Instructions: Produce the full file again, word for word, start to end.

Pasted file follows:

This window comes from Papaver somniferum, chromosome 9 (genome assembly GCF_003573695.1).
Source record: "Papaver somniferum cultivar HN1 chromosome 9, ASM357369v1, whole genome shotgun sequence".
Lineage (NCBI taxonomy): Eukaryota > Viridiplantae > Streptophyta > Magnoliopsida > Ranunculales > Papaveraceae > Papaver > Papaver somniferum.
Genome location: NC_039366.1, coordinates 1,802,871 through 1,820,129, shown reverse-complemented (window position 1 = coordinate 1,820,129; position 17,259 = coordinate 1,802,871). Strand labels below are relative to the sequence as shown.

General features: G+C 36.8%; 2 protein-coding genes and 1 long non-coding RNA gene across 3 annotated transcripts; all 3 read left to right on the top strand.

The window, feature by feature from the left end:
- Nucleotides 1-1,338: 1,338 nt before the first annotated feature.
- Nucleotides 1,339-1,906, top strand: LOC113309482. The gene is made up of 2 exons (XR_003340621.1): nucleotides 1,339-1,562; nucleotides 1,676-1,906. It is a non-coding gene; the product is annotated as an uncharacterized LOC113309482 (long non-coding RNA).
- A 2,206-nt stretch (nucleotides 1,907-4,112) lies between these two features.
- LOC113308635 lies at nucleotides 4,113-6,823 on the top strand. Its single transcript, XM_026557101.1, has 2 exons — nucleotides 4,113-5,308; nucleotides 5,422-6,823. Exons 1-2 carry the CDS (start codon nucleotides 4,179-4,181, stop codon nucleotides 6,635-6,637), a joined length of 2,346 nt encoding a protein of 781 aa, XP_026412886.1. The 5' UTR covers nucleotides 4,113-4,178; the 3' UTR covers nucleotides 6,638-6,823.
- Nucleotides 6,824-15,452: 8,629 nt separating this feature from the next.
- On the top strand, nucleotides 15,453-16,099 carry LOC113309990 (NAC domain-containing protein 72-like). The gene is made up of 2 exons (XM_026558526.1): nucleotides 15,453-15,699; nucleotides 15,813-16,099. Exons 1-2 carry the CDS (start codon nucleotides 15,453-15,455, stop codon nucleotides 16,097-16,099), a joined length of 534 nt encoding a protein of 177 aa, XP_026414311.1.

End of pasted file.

This window comes from Papaver somniferum, chromosome 9 (genome assembly GCF_003573695.1).
Source record: "Papaver somniferum cultivar HN1 chromosome 9, ASM357369v1, whole genome shotgun sequence".
Lineage (NCBI taxonomy): Eukaryota > Viridiplantae > Streptophyta > Magnoliopsida > Ranunculales > Papaveraceae > Papaver > Papaver somniferum.
Genome location: NC_039366.1, coordinates 1,802,871 through 1,820,129, shown reverse-complemented (window position 1 = coordinate 1,820,129; position 17,259 = coordinate 1,802,871). Strand labels below are relative to the sequence as shown.

General features: G+C 36.8%; 2 protein-coding genes and 1 long non-coding RNA gene across 3 annotated transcripts; all 3 read left to right on the top strand.

The window, feature by feature from the left end:
- Nucleotides 1-1,338: 1,338 nt before the first annotated feature.
- Nucleotides 1,339-1,906, top strand: LOC113309482. The gene is made up of 2 exons (XR_003340621.1): nucleotides 1,339-1,562; nucleotides 1,676-1,906. It is a non-coding gene; the product is annotated as an uncharacterized LOC113309482 (long non-coding RNA).
- A 2,206-nt stretch (nucleotides 1,907-4,112) lies between these two features.
- LOC113308635 lies at nucleotides 4,113-6,823 on the top strand. Its single transcript, XM_026557101.1, has 2 exons — nucleotides 4,113-5,308; nucleotides 5,422-6,823. Exons 1-2 carry the CDS (start codon nucleotides 4,179-4,181, stop codon nucleotides 6,635-6,637), a joined length of 2,346 nt encoding a protein of 781 aa, XP_026412886.1. The 5' UTR covers nucleotides 4,113-4,178; the 3' UTR covers nucleotides 6,638-6,823.
- Nucleotides 6,824-15,452: 8,629 nt separating this feature from the next.
- On the top strand, nucleotides 15,453-16,099 carry LOC113309990 (NAC domain-containing protein 72-like). The gene is made up of 2 exons (XM_026558526.1): nucleotides 15,453-15,699; nucleotides 15,813-16,099. Exons 1-2 carry the CDS (start codon nucleotides 15,453-15,455, stop codon nucleotides 16,097-16,099), a joined length of 534 nt encoding a protein of 177 aa, XP_026414311.1.